The value of gold (NYSEARCA:GLD) is in the eye of the beholder. It does not generate income or provide much utility to investors, gold-coin baths notwithstanding. Instead, investors buy gold because 1.) They think it will be a reliable store of value, or 2.) Its price in dollars will go up over time. The big concerns usually cited by gold investors are the debasement of the currency and systemic collapse.
The first is a real issue that all investors must consider when constructing their portfolios. The second is not. American capitalism has survived a revolution, a foreign invasion, a civil war, multiple depressions, world wars, stagflation, financial crises, and, most dangerously, CNBC. Economic performance going forward may be subpar, but prophesying the end of the world is a non-starter when it comes to investing. If the end is nigh, you should be consuming.
Gold vs. Real Dollars
Given that the valid rationale for investing in gold is maintaining purchasing power, how good has gold done versus inflation since Nixon ended direct convertibility in 1971? To answer this question, I tracked the nominal price of gold since 1971 and a hypothetical security I call "Real Dollars". Like gold, Real Dollars would generate no yield, but instead increase in nominal price at the exact rate of inflation according to the Consumer Price Index. I use Real Dollars instead of treasury inflation-indexed securities, because the latter first became available in the 1990s, and gold investors explicitly choose a zero-yield investment in the hope of preserving value. Here are the results:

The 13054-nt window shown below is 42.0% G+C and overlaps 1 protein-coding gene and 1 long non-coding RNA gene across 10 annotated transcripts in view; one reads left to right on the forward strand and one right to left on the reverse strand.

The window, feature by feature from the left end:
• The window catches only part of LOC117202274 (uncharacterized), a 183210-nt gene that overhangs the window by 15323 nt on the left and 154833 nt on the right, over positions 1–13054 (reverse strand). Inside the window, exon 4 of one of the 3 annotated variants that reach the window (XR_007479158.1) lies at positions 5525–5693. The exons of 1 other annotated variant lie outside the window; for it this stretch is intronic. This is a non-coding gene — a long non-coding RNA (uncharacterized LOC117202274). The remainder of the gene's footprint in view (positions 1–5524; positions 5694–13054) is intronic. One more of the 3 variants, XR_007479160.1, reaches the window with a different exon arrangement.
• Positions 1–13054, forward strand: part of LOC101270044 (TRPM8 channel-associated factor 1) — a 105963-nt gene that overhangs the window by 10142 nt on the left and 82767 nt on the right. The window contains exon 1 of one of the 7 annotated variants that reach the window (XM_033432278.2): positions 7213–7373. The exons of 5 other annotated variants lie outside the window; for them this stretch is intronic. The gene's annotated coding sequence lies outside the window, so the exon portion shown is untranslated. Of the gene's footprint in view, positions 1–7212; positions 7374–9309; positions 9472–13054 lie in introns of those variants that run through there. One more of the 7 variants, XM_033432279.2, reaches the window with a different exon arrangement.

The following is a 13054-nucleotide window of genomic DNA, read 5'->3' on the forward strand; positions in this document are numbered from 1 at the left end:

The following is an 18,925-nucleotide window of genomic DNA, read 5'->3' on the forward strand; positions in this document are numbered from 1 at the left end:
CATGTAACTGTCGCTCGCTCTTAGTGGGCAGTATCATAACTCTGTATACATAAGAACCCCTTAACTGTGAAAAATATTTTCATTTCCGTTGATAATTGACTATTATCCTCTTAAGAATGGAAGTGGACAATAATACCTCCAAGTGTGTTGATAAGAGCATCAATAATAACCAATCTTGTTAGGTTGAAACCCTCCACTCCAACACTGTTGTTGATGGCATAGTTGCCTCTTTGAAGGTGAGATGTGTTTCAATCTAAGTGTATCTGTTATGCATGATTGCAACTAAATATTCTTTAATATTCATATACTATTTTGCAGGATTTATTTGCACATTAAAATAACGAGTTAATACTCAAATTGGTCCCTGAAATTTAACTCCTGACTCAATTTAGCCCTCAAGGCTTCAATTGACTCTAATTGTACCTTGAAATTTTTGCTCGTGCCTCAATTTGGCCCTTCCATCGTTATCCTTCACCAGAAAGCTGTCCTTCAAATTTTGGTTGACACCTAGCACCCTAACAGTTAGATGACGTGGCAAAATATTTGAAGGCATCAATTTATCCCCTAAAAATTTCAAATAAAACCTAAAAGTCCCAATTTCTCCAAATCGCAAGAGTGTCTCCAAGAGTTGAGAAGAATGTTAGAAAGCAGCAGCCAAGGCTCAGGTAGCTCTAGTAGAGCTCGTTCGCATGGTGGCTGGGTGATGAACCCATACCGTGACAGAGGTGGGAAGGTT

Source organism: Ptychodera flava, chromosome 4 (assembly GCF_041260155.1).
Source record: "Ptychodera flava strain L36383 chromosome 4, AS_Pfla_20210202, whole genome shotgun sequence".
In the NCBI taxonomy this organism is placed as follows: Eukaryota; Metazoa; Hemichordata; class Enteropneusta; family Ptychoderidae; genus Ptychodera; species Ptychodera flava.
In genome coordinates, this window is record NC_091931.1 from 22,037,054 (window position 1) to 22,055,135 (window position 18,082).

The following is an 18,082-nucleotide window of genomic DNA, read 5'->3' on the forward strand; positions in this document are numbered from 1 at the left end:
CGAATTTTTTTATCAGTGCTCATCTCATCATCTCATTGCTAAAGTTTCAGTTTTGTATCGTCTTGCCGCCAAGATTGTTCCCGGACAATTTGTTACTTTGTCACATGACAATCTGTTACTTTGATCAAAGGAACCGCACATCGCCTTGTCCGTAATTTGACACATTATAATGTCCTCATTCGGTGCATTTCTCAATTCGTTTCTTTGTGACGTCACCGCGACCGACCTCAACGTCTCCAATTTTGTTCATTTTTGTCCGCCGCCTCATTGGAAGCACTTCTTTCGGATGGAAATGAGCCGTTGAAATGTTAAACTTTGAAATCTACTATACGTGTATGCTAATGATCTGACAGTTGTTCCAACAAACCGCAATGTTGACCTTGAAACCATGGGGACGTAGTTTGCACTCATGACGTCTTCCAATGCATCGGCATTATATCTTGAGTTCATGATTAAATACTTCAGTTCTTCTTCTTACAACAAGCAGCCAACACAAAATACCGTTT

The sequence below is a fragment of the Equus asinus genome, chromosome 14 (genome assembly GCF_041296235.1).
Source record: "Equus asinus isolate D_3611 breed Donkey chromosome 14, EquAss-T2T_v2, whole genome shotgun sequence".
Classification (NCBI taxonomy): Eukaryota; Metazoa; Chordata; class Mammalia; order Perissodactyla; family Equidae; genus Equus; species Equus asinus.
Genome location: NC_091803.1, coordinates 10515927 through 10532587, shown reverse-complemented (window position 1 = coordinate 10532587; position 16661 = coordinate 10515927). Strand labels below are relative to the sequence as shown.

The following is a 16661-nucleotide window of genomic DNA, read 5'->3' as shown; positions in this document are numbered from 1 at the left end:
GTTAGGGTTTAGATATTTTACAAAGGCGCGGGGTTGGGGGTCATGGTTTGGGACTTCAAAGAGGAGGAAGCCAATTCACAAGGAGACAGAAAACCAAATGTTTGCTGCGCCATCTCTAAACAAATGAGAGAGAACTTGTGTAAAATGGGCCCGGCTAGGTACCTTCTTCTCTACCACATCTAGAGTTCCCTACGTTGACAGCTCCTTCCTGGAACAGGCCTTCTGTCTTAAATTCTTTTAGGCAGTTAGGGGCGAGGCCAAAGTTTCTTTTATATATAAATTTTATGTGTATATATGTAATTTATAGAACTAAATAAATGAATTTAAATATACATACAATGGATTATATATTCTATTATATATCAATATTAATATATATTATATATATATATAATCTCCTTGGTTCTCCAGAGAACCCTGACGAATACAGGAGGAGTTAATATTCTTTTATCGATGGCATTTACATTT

There's a lot for goldbugs to cheer about in this graph. Gold has handily outperformed Real Dollars since 1971. But two other aspects of this figure should trouble gold investors: 1.) The prices of gold and Real Dollars can become inversely correlated for decades at a time 2.) The relative price gap between gold and Real Dollars is very volatile and high gold price multiples relative to Real Dollars indicate poor performance going forward. These two facts mean that gold is often a poor store of value, especially when its price has risen much faster than inflation.
In recent years, fears about the Fed's loose monetary policy and additional financial crises have pushed up the price of gold at a much faster rate than inflation. In 1980, the price of gold was 7.5 times the price of a Real Dollar, reflecting high current and future expected levels of inflation. By 2000, that gap had shrunk to 1.6 times, reflecting robust economic growth, a booming stock market and low inflation. At the end of 2012, gold was nearly 7 times the price of a Real Dollar, a nosebleed valuation that has never been sustainable.
If the price spike that peaked in 1980 is any guide, the current gold bubble will slowly deflate over the coming decades, as investors realize that they want to own assets with yield rather than an asset with no yield that falls in price. At 1.6 times the current price of Real Dollars, gold would sell for about $370 per ounce. I'm not sure if it will ever get to that level, but it is very clear that relative to Real Dollars, gold is quite pricey. Furthermore, the current bubble is occurring during lower levels of inflation than in 1980, which means that the current price is primarily a reflection of high future expected levels of inflation. While inflation will likely pick up a bit in the future, gold could still experience a significant fall if inflation increases are lower than those embedded in its price.
In conclusion, I believe that gold is a poor investment right now. The price of gold has jumped fourfold in the last decade, while a dollar in 2000 is worth only 33% more than a dollar at the end of 2012. Those gains beyond inflation protection are primarily speculative, in my opinion, and investors should cash their profits while they still can. Purists may take issue with the Consumer Price Index and argue that inflation numbers are manipulated. Even if this were true, such faulty statistics fooled enough people from 1981 to 2001 to push down the nominal price by more than 50%. Gold investors, get out while you can.